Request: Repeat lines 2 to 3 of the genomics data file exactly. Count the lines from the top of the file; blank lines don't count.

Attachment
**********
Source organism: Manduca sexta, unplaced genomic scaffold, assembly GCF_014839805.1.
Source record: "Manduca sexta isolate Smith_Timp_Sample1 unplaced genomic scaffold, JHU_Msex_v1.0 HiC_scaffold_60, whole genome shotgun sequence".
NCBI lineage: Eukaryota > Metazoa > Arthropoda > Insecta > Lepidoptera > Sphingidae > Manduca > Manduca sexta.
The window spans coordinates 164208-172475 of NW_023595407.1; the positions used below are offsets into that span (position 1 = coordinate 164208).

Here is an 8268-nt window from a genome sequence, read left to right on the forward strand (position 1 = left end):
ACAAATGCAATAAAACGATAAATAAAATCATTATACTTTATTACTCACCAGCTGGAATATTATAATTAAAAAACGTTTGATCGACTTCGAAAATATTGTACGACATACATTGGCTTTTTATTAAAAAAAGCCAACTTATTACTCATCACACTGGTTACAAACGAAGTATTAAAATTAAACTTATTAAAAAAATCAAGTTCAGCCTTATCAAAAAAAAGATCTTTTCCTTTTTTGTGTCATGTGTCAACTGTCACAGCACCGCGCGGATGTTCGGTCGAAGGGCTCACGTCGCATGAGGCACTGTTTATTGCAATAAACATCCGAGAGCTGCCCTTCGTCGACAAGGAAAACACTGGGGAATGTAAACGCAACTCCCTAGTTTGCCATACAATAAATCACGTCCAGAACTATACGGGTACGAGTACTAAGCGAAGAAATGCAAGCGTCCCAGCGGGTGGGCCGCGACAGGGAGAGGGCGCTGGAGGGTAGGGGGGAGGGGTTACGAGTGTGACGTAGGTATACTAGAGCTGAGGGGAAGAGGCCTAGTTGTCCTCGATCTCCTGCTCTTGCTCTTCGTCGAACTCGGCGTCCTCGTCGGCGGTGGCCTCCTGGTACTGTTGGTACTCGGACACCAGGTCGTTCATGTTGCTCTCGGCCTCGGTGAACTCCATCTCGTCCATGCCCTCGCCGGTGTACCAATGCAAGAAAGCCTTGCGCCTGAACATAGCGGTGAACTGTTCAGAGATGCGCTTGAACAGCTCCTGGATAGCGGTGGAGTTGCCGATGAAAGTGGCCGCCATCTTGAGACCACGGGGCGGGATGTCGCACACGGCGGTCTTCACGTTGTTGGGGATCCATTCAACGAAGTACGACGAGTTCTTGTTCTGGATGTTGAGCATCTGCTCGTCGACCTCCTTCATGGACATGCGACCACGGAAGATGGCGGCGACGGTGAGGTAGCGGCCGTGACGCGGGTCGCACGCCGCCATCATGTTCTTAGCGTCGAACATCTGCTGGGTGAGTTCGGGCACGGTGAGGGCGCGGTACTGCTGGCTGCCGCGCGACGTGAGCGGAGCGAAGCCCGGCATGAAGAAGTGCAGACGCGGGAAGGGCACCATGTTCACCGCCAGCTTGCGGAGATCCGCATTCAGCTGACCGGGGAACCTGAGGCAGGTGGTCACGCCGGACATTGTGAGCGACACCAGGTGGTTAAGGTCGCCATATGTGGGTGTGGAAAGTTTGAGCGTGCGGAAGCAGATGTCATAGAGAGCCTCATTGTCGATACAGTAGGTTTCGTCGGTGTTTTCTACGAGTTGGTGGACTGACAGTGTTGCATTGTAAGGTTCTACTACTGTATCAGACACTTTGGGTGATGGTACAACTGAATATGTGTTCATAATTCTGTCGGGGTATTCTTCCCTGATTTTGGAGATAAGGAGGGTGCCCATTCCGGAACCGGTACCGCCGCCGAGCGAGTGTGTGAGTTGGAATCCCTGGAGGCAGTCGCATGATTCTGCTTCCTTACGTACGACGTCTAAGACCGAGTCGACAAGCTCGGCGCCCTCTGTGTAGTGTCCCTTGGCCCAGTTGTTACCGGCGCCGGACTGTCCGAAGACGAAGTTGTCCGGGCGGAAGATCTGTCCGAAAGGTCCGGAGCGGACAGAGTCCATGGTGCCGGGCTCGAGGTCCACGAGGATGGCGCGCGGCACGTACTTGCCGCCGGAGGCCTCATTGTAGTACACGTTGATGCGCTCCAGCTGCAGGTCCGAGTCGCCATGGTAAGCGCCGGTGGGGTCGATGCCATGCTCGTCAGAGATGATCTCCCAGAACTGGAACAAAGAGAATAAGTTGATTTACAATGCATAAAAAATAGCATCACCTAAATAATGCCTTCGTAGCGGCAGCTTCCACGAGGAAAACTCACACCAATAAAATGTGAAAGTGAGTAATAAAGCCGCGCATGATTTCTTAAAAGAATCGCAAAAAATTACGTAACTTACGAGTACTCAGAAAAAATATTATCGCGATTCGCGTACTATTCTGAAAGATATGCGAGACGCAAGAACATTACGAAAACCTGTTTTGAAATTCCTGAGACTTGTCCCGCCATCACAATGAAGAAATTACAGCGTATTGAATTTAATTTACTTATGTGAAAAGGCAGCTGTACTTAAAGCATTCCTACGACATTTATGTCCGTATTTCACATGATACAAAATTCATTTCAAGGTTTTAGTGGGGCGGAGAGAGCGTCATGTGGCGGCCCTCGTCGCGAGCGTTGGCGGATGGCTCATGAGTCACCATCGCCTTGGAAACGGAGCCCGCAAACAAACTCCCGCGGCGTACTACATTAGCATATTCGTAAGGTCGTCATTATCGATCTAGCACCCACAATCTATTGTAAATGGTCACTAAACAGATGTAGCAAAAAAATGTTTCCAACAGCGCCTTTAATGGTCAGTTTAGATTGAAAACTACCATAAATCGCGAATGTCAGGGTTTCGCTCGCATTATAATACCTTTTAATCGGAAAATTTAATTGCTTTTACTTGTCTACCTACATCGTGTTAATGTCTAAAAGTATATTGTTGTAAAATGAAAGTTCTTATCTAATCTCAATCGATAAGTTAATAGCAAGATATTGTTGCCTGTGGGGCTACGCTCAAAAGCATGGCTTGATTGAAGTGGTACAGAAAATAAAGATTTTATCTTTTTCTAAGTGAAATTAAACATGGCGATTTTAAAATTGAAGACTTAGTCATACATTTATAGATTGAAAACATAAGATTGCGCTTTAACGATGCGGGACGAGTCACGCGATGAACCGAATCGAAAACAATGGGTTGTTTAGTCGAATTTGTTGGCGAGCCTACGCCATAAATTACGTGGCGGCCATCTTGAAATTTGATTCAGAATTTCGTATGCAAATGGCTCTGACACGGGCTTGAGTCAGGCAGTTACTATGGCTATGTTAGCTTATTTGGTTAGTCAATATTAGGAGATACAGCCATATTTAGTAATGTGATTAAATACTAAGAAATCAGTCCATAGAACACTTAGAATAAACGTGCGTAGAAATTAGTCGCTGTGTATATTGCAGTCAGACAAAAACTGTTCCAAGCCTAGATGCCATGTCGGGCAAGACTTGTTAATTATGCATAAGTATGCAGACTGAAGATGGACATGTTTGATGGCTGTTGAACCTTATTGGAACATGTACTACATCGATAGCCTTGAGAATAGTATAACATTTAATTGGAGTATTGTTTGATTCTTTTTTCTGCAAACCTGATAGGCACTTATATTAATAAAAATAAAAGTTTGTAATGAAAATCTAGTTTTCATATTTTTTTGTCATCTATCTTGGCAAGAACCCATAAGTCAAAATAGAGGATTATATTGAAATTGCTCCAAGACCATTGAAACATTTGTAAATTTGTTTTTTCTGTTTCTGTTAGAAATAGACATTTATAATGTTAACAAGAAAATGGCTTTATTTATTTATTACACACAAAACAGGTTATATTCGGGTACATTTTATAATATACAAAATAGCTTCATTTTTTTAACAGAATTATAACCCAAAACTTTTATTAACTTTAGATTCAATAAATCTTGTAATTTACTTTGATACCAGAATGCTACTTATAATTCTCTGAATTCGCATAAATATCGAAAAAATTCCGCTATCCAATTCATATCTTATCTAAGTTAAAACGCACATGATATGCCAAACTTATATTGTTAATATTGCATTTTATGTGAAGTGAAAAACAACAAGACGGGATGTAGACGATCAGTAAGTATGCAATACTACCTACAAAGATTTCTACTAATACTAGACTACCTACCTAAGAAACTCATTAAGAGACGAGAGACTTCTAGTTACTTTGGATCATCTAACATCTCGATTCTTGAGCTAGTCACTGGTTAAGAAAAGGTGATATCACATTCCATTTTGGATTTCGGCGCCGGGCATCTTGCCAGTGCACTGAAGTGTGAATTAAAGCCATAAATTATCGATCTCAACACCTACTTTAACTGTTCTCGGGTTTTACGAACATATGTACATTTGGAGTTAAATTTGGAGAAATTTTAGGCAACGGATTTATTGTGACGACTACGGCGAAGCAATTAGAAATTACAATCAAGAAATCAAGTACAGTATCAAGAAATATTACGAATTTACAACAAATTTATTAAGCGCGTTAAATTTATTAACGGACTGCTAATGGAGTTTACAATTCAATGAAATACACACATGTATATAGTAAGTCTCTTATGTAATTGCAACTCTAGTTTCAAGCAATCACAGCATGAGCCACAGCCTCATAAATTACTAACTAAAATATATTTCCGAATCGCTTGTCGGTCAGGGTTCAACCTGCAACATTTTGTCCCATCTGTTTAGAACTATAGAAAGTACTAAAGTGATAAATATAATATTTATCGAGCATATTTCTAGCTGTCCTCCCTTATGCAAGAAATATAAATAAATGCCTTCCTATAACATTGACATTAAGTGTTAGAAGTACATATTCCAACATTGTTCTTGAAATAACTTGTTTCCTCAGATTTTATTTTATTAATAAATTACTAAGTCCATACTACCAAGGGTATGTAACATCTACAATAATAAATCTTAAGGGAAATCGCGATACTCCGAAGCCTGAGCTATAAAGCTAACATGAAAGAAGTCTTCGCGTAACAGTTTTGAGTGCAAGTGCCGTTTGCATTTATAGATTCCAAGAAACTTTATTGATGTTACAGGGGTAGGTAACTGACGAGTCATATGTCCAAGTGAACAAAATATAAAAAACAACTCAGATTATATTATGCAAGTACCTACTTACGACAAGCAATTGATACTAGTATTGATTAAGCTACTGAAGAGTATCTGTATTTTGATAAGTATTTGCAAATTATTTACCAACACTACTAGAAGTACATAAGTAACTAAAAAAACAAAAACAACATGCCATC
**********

Source record: "Manduca sexta isolate Smith_Timp_Sample1 unplaced genomic scaffold, JHU_Msex_v1.0 HiC_scaffold_60, whole genome shotgun sequence".
NCBI lineage: Eukaryota > Metazoa > Arthropoda > Insecta > Lepidoptera > Sphingidae > Manduca > Manduca sexta.